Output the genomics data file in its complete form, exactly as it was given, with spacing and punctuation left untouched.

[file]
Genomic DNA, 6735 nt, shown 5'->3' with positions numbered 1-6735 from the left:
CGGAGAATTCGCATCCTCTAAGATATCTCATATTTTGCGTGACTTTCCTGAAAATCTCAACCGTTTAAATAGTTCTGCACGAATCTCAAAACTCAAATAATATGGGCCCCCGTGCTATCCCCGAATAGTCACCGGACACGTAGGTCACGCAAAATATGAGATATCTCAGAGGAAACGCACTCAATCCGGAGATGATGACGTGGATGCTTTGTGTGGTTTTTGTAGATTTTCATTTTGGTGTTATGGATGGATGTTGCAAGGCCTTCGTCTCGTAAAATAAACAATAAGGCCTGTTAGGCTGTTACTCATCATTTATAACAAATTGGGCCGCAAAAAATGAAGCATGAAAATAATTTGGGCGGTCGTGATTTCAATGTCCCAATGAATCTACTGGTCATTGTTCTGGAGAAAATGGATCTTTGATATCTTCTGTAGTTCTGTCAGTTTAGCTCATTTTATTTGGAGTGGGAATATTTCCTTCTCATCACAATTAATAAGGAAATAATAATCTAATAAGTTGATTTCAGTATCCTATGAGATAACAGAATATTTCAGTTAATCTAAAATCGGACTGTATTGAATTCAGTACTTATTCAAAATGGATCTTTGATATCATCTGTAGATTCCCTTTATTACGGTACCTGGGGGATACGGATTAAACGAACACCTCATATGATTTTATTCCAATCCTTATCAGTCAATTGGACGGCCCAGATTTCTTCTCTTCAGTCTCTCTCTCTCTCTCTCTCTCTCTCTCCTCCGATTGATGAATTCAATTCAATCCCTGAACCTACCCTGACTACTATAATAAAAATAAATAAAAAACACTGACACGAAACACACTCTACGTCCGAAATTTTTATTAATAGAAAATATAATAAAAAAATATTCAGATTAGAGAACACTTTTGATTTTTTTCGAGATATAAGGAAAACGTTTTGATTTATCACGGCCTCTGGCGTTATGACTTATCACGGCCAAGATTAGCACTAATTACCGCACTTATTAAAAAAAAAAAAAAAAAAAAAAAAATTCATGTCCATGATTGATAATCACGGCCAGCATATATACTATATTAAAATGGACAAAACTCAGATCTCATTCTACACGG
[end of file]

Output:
Genomic DNA, 6735 nt, shown 5'->3' with positions numbered 1-6735 from the left:
CGGAGAATTCGCATCCTCTAAGATATCTCATATTTTGCGTGACTTTCCTGAAAATCTCAACCGTTTAAATAGTTCTGCACGAATCTCAAAACTCAAATAATATGGGCCCCCGTGCTATCCCCGAATAGTCACCGGACACGTAGGTCACGCAAAATATGAGATATCTCAGAGGAAACGCACTCAATCCGGAGATGATGACGTGGATGCTTTGTGTGGTTTTTGTAGATTTTCATTTTGGTGTTATGGATGGATGTTGCAAGGCCTTCGTCTCGTAAAATAAACAATAAGGCCTGTTAGGCTGTTACTCATCATTTATAACAAATTGGGCCGCAAAAAATGAAGCATGAAAATAATTTGGGCGGTCGTGATTTCAATGTCCCAATGAATCTACTGGTCATTGTTCTGGAGAAAATGGATCTTTGATATCTTCTGTAGTTCTGTCAGTTTAGCTCATTTTATTTGGAGTGGGAATATTTCCTTCTCATCACAATTAATAAGGAAATAATAATCTAATAAGTTGATTTCAGTATCCTATGAGATAACAGAATATTTCAGTTAATCTAAAATCGGACTGTATTGAATTCAGTACTTATTCAAAATGGATCTTTGATATCATCTGTAGATTCCCTTTATTACGGTACCTGGGGGATACGGATTAAACGAACACCTCATATGATTTTATTCCAATCCTTATCAGTCAATTGGACGGCCCAGATTTCTTCTCTTCAGTCTCTCTCTCTCTCTCTCTCTCTCTCTCCTCCGATTGATGAATTCAATTCAATCCCTGAACCTACCCTGACTACTATAATAAAAATAAATAAAAAACACTGACACGAAACACACTCTACGTCCGAAATTTTTATTAATAGAAAATATAATAAAAAAATATTCAGATTAGAGAACACTTTTGATTTTTTTCGAGATATAAGGAAAACGTTTTGATTTATCACGGCCTCTGGCGTTATGACTTATCACGGCCAAGATTAGCACTAATTACCGCACTTATTAAAAAAAAAAAAAAAAAAAAAAAAATTCATGTCCATGATTGATAATCACGGCCAGCATATATACTATATTAAAATGGACAAAACTCAGATCTCATTCTACACGG